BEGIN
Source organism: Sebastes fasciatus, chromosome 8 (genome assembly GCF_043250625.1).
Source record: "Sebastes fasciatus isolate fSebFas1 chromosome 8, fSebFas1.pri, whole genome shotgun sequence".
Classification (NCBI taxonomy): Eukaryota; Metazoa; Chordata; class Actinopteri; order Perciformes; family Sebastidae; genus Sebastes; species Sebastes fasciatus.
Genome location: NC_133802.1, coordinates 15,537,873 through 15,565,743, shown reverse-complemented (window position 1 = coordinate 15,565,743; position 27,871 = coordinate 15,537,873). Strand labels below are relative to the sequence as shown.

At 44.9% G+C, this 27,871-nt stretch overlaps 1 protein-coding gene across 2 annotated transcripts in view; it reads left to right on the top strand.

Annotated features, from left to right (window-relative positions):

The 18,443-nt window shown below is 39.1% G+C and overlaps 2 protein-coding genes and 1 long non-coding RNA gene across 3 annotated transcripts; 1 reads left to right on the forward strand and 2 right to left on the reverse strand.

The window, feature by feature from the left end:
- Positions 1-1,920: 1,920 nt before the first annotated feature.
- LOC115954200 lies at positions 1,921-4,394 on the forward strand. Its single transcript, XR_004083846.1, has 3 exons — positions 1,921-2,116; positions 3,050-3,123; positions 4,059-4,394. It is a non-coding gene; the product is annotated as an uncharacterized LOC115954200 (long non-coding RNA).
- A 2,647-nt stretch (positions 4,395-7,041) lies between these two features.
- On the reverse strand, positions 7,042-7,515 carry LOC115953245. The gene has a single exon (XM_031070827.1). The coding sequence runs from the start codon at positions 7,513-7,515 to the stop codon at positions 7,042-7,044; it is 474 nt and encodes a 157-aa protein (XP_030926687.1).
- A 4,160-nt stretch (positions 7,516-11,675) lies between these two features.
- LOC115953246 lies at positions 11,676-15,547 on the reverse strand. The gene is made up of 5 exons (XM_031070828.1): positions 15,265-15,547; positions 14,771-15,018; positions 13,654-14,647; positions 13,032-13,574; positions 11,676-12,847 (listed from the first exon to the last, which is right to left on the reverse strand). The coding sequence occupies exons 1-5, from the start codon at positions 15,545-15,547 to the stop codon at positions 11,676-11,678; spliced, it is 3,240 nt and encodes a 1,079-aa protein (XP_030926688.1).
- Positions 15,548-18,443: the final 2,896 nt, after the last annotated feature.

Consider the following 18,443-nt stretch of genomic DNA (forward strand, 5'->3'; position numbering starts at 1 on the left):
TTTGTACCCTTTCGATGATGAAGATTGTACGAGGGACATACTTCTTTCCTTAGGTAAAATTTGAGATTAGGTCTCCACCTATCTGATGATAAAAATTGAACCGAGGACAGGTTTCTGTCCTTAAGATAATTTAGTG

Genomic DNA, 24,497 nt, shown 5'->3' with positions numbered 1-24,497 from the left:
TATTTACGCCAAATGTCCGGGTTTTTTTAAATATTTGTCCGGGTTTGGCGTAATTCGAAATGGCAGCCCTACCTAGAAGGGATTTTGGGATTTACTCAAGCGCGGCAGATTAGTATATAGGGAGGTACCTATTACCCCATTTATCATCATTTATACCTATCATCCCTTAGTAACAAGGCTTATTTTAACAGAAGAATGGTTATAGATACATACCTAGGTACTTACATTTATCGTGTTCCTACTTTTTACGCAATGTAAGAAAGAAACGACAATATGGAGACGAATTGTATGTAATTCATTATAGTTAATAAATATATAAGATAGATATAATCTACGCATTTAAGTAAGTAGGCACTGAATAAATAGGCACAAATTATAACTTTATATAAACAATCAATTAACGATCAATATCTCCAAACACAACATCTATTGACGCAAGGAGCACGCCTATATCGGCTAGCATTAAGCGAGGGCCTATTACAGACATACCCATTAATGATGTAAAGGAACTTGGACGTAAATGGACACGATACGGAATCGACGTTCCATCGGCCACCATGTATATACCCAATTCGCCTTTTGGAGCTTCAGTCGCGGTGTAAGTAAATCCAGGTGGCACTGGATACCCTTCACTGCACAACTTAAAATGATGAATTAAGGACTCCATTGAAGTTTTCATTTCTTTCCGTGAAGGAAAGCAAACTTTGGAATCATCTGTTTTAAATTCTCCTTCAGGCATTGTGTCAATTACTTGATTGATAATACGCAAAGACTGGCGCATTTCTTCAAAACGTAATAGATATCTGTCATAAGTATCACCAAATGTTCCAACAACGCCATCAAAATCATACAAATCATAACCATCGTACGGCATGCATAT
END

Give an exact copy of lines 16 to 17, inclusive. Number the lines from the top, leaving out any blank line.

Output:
Consider the following 18,443-nt stretch of genomic DNA (forward strand, 5'->3'; position numbering starts at 1 on the left):
TTTGTACCCTTTCGATGATGAAGATTGTACGAGGGACATACTTCTTTCCTTAGGTAAAATTTGAGATTAGGTCTCCACCTATCTGATGATAAAAATTGAACCGAGGACAGGTTTCTGTCCTTAAGATAATTTAGTG